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Behind the Label Skin Cream

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  • Behind the Label Skin Cream

    Behind the Label Skin Cream

    ‘40 is the new 30,’ proclaimed a recent ‘regenerist survey’ conducted on behalf of the UK’s number-one skin-care brand, Olay. The statement might have made a good contribution to Private Eye’s Neophiliacs column had not the implicit message of the survey been so disturbing.

    Our population is getting older. By the year 2010 around 40 per cent of female Europeans will be aged over 50. Of the more than 2,000 women surveyed by Olay, most spent an average of £200, and some a whopping £500, a year on anti-ageing treatments. Globally, the picture is much the same. The skin-care market is valued as being worth around £21 billion a year and rising, and anti-wrinkle creams make up a sizeable proportion of sales. Panic buying is the only reasonable way to describe it. Most of today’s anti-ageing formulas boast sophisticated technology and unique ingredients.

    But at the most basic level there is very little difference between them. What is more, many contain ingredients that can accelerate skin damage and which may even have more serious health implications over the longer term. Regenerist is Olay’s top brand. It’s costly but claims to ‘harness the latest peptide technology in an exclusive amino-peptide complex’. The product needs to be well absorbed, but that’s not much of a challenge as facial skin is thinner than skin elsewhere and Regenerist contains penetration enhancers to help the process along. The effect is superficial and temporary, however, lasting only as long as you keep using the product.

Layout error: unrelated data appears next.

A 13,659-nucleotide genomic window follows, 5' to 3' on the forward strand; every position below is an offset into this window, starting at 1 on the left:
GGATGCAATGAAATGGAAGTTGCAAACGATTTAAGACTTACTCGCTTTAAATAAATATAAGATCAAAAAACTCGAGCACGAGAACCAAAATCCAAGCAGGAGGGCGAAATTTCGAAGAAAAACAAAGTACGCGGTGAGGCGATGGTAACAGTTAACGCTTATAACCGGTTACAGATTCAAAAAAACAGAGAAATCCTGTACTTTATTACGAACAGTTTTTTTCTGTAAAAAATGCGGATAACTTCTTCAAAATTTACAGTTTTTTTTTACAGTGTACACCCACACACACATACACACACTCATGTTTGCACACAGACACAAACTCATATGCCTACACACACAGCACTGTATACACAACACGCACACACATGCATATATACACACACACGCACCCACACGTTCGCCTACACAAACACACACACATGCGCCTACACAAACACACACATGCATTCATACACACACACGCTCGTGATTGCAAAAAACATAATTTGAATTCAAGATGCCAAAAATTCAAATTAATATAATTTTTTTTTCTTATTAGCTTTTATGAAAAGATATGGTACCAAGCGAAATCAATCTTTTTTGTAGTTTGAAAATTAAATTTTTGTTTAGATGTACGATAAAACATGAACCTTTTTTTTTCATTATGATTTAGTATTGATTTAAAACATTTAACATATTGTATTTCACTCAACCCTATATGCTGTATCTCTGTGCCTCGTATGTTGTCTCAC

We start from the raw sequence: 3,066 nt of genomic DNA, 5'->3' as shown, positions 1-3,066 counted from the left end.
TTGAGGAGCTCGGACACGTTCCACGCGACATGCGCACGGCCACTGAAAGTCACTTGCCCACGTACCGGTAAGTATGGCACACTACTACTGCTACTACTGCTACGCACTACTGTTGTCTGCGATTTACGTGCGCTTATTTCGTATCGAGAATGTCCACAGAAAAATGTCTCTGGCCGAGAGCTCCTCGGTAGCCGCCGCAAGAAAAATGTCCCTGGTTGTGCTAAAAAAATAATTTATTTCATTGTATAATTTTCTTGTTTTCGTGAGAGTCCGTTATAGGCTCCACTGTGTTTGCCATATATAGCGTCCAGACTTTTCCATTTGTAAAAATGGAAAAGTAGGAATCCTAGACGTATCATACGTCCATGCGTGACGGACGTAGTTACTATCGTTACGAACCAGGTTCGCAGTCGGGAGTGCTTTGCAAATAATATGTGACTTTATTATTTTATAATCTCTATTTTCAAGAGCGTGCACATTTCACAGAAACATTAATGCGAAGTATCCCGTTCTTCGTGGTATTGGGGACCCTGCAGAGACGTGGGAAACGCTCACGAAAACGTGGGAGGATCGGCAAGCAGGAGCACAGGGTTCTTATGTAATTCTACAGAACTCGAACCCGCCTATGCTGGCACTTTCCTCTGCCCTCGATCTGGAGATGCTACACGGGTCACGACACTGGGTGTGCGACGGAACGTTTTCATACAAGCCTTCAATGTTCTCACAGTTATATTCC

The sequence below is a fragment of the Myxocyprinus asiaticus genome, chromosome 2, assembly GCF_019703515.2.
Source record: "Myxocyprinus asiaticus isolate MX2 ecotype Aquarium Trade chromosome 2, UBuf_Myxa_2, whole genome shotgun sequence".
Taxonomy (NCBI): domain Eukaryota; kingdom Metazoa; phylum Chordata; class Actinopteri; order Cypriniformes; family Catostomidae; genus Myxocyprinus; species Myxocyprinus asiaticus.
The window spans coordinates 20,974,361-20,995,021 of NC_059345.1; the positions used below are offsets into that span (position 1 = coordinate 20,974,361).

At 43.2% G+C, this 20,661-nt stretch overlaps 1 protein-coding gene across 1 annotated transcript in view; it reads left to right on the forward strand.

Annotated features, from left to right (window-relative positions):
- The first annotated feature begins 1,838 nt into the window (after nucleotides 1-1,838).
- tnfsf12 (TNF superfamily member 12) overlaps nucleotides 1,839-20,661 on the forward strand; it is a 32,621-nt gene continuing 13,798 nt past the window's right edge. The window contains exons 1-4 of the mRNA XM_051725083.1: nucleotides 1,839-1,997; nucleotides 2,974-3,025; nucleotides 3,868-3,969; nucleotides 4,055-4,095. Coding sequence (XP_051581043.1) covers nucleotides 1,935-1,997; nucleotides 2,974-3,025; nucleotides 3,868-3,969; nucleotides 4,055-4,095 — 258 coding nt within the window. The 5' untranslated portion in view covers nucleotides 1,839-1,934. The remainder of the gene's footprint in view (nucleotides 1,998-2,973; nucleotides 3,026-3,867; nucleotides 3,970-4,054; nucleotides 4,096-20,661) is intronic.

Regenerist contains the usual range of skin irritants, strong perfumes and colours. Full safety data appear to be lacking for some of its ingredients. However, it does contain carcinogenic acrylamide, triethanolamine (which can form cancer-causing oily compounds called nitrosamines) and Teflon (recently dubbed by environmentalists as the ‘new DDT’). Regenerist also contains a range of ultraviolet filters, enough to have a potential additive effect in the process of skin damage. Sun-screens have become de rigueur in anti-wrinkle formulas, almost to the point of insanity: scan the label of some night creams, and you will find UV filters in these as well. The British facial skin-care market generated sales of £478m last year.

    Olay (owned by household products giant Proctor & Gamble) claims nearly 19 per cent of this market, more than double the share of its nearest competitor, L’Oreal. According to Olay’s figures, four Regenerist products are sold in the UK every minute. ALTERNATIVES No external treatment will be as effective as maintaining a healthy lifestyle. If you are going to use cosmetics, try these:

    Barefoot Botanicals (www.barefoot-botanicals.com)
    Essentially Yours (www.essentially-yours.co.uk)
    Green People (www.greenpeople.co.uk)
    Higher Nature (www.highernature.co.uk)
    Weleda (www.weleda.co.uk)
    Aubrey Organics (www.aubrey-organics.com):
    Available in the UK from Au Naturel (0800 0851 697) Neal’s Yard (www.nealsyardremedies.com)
    Jason (www.jason-natural.com)
    Rio Health (www.riohealth.co.uk)
    Mybeingwell.com www.mybeingwellcom
    Earthbound Organics www.earthbound.co.uk
    Purenuffstuff www.purenuffstuff.co.uk
    Akamuti www.akamuti.co.uk
    Primavera Aromatherapy www.primavera.co.uk

    Pat Thomas is the author of several books on the environment and health, including: Cleaning Yourself to Death: how safe is your home? and Living Dangerously: are everyday toxins making you sick?(both published by Newleaf) and Under the Weather: how the weather and climate affect our health (Fusion Press).
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